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Serveries to remain open for Spring Break

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Photo by Phyllis | and Phyllis The Rice Thresher

By Anna Ta     2/26/19 10:00pm

Serveries will provide meals during spring break for the first time, according to David McDonald, the senior business director of Housing and Dining.

“With the large differences in socioeconomic abilities for students now — it’s much different from a decade ago and two decades ago,” McDonald said. “We have to be more open about changing our processes and accommodat[ing] as many people as we can, just as the university’s doing so with its financial aid package.”

McDonald said this year will be a trial run to gauge data about servery usage during the break, which H&D will use to adjust plans for coming years.



Johnny Curet, H&D campus dining director, said the geographic demographics of Rice have also significantly shifted.

“Many more students now are not just from the Texas area, [and] that’s definitely increased quite a bit in last 10 years,” Curet said. “The farther people have to go away for breaks, either back home or actually take a vacation, that’s changed a lot.”

Starting the Friday night before the break and continuing through the weekend, only Seibel Servery will be open, according to McDonald. During the break, only Baker Servery will be open until the following weekend, when Seibel and North Servery will open.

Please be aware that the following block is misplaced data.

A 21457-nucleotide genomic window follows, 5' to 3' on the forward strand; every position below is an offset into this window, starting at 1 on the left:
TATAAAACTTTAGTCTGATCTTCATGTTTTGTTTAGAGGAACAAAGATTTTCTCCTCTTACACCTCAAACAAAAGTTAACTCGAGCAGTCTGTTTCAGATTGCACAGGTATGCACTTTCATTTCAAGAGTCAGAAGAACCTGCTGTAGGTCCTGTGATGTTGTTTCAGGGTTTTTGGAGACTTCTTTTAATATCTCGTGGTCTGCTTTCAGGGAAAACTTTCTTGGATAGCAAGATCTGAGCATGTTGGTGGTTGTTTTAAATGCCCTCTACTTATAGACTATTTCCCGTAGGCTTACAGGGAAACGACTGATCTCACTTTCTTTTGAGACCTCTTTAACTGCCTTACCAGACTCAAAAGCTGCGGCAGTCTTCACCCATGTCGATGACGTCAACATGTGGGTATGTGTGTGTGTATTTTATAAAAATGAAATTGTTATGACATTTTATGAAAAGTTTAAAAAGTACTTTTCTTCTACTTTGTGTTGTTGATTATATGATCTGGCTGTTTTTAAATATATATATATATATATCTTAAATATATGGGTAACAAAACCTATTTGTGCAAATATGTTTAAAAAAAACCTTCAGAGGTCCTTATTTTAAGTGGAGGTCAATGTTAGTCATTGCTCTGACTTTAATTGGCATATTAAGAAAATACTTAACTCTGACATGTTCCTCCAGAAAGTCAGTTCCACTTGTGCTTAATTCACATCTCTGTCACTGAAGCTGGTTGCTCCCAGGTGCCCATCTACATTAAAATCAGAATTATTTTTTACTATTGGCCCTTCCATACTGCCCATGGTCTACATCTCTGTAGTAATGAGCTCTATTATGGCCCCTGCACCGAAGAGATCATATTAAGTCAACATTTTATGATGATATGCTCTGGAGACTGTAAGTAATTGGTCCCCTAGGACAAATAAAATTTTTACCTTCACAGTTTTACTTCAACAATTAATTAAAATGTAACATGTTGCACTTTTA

According to McDonald, H&D has been in discussions with the dean of undergraduates and college presidents about providing spring break meals for roughly a year. According to Ranjini Nagaraj, outgoing Jones College president, the presidents approached McDonald after several students had come to them about meal schedules during the break.

The college presidents sent out surveys to their respective colleges to gain an idea of how many students were planning on remaining on campus and how many of those students would benefit from provided meal service, according to McDonald. Roughly 400 students indicated on the survey that they would benefit from the meal service, according to Curet.

According to McDonald, the funding will come from H&D’s operating budget at no additional cost to students. McDonald said staff, who will be “essentially [paid] volunteers” from all six serveries, will have to combine to operate the serveries.

H&D added Saturday dinners to the full meal plan in 2017 after discussions with Student Association leadership regarding low-income student accessibility.  According to Akin Bruce, outgoing Lovett College president, they explored options including tetra to food pantries, but decided serveries would be the most feasible.

“It’s difficult because less privileged students, financially, don’t necessarily self identify; it’s not easy for us to understand,” McDonald said. “Our goal is to provide the services and figure out how much of those services are going to be used in subsequent years.”

According to McDonald, H&D is still considering opening serveries for Thanksgiving break and will likely send out another survey next fall semester to gauge student need.

“We think it’s the right thing to do at the right time,” McDonald said.

This article was updated at 4 p.m. Feb. 27 to reflect that the servery staff will be paid during Spring Break.



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